Mighty Morphin Power Rangers 2016 Annual
By Kyle Higgins, Rod Reis, Ross Thibodeaux, Taylor Wells, Rob Guillory Marguerite Bennett, Huang Danlan, Jim Campbell, Trey Moore, Terry Moore, James Kochalka, Jorge Corona, Gabriel Cassata, Ed Dukeshire
This iteration of MMPR is ridiculously great. It’s not just great for Power Rangers fans, this is something that everyone should be reading. It matures the franchise, but in a way that creates deep themes, not dark and edgy nonsense like violence or rape. So many titles have gone the dark and edgy route, leading to some ironically immature dribble. Power Rangers 2016 Annual is just a collection of side stories from various artists and like the issues before it, is everything that you would ever want from a Power Rangers comic.
The first story is written by regular series writer Kyle Higgins with some incredible art by Rod Reis. Higgins focuses on Jason and what a typical week for him entails. We go through each day of the week and experience school work, karate classes and of course, fighting Rita’s monsters. By the weekend, he’s too exhausted to even stay awake. However, the weekend ends with a nice picnic with friends that make all of the stress from the week worth it. Reis art helps create a number of touching moments that can be used for self-reflection. This is easily the highlight of the entire issue.
The second story is a fun all-ages affair written by Ross Thibodeaux and drawn by Rob Guillory. We don’t want to give away too much of the story, but it involves Bulk and Skull becoming official Power Rangers for a day. That alone is worth the price tag on this comic. The pencils of Guillory and colors of Taylor Wells make for a nice combo. It looks very cartoon-ish, which is exactly what the story calls for.
Unfortunately, the third story is the weakest. The art by Huang Danlan is easily the best part. It has an anime/manga quality and is simply stunning. The story is a tad bland, especially compared to the other stories in this issue. However, it’s not terrible by any means.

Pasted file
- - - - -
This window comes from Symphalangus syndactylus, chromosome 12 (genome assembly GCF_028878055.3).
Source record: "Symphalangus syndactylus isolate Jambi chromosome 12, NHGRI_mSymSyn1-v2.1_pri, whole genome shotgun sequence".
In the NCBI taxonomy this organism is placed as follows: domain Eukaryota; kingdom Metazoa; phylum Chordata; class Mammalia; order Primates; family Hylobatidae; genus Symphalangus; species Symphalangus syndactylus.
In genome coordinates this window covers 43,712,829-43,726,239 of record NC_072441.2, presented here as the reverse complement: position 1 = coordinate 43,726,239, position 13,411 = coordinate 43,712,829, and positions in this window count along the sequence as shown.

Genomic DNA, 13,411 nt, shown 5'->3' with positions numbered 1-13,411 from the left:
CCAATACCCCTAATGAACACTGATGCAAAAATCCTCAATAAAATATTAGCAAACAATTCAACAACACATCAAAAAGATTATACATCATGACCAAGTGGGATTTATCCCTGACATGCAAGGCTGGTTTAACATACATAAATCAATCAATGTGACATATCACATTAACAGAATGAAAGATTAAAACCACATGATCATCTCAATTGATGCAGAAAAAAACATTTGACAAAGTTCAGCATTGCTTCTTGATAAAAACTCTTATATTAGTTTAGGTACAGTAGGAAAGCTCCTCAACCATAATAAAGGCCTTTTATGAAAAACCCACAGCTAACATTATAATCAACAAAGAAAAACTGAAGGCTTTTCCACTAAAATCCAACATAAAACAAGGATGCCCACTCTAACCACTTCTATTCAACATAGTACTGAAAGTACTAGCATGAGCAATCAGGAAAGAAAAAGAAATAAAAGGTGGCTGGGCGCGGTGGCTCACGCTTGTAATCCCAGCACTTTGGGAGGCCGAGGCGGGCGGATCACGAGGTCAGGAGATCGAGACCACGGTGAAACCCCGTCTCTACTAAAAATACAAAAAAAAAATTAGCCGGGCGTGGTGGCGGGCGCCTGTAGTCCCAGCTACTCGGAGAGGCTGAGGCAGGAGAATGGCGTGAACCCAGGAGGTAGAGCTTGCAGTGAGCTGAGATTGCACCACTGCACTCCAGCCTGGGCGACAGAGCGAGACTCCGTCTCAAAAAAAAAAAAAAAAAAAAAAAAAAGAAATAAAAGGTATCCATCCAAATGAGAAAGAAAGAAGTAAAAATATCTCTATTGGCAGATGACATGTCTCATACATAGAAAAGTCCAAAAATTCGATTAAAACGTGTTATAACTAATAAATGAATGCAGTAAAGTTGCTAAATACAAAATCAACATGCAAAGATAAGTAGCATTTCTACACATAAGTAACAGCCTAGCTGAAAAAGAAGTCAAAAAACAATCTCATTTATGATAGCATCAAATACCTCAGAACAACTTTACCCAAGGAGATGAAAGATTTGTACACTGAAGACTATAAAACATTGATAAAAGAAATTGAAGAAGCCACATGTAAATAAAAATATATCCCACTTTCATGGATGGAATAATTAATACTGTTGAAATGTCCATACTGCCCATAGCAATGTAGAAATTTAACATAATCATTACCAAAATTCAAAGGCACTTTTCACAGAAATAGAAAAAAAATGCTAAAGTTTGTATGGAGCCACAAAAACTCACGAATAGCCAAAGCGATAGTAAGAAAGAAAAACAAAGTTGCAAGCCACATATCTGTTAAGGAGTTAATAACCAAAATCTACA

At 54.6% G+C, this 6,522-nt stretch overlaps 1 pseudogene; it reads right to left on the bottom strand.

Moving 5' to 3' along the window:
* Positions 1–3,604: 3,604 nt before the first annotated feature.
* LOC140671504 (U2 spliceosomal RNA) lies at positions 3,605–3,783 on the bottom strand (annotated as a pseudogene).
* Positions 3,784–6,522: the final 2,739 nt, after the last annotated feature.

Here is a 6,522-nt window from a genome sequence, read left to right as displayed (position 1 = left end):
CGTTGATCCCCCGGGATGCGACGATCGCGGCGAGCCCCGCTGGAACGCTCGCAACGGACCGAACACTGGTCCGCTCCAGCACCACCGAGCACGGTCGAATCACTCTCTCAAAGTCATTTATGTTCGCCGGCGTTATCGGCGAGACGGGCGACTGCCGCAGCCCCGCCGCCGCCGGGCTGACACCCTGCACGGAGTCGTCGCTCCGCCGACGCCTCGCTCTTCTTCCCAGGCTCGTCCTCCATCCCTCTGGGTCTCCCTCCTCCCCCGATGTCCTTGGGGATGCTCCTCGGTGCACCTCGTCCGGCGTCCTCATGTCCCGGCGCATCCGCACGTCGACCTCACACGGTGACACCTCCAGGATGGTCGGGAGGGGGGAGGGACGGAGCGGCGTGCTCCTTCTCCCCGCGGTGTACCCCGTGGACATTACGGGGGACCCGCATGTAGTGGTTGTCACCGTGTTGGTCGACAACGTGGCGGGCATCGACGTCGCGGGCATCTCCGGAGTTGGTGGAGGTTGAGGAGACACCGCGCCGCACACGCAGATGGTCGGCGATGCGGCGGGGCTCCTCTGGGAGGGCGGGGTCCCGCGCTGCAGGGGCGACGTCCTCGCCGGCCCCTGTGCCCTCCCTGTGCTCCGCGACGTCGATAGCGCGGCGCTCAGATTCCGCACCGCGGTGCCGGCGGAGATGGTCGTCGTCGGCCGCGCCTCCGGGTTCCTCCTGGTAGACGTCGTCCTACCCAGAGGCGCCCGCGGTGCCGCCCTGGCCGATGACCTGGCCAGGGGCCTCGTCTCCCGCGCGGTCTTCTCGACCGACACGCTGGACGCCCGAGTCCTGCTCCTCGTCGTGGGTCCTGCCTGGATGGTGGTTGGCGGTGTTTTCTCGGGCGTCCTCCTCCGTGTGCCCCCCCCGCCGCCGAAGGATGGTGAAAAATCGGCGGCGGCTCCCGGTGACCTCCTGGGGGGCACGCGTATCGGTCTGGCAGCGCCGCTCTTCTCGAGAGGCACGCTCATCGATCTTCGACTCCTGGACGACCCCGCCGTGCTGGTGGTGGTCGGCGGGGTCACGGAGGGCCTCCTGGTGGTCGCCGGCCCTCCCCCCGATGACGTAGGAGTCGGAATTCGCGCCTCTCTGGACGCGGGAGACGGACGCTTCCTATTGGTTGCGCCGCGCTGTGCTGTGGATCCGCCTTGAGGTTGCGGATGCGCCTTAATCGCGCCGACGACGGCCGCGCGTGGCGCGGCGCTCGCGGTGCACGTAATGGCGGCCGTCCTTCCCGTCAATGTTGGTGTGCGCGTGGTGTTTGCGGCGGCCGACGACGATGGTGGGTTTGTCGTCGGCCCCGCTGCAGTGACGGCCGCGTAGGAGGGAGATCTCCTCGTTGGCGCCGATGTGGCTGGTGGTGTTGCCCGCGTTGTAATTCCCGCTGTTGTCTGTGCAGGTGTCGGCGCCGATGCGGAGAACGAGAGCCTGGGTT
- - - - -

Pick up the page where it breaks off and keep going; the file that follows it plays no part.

Luckily, the story after this one is really neat. Written by Trey Moore and drawn by Terry Moore, their story is an origin of sorts for Goldar and Lord Zedd. It’s mentioned that Zedd’s skin wasn’t always as freaky. Perhaps he was in an accident or maybe he was injured in battle. We’re not given a clear answer, but the mystery is thrown out there and we’ll hopefully dig into it in later issues. This plot’s crowning achievement is humanizing Goldar. He comes from a race and family of warriors, whose lives require great sacrifice. After this story, it’s easy to pity him. Although spotty, the art is serviceable and looks solid in most panels.
The final two stories are also worth a look. There’s a story written and illustrated by Jorge Corona that’s a quick read about a silly Putty falling in love with Kimberly. It’s childish in the best way. The last feature is written and illustrated by Jorge Corona and colored by Gabriel Cassata. It’s a very colorful story that is full of a love for life told through Power Rangers. The Zord scenes were perfectly drawn.
Overall, this oversized (and overpriced) annual packs a lot to content to enjoy. There are very few hiccups, so if you enjoyed past issues or are curious to see what this BOOM! series is all about, this has something for everyone. This is a comic that will be in plenty of “Best of The Year” articles.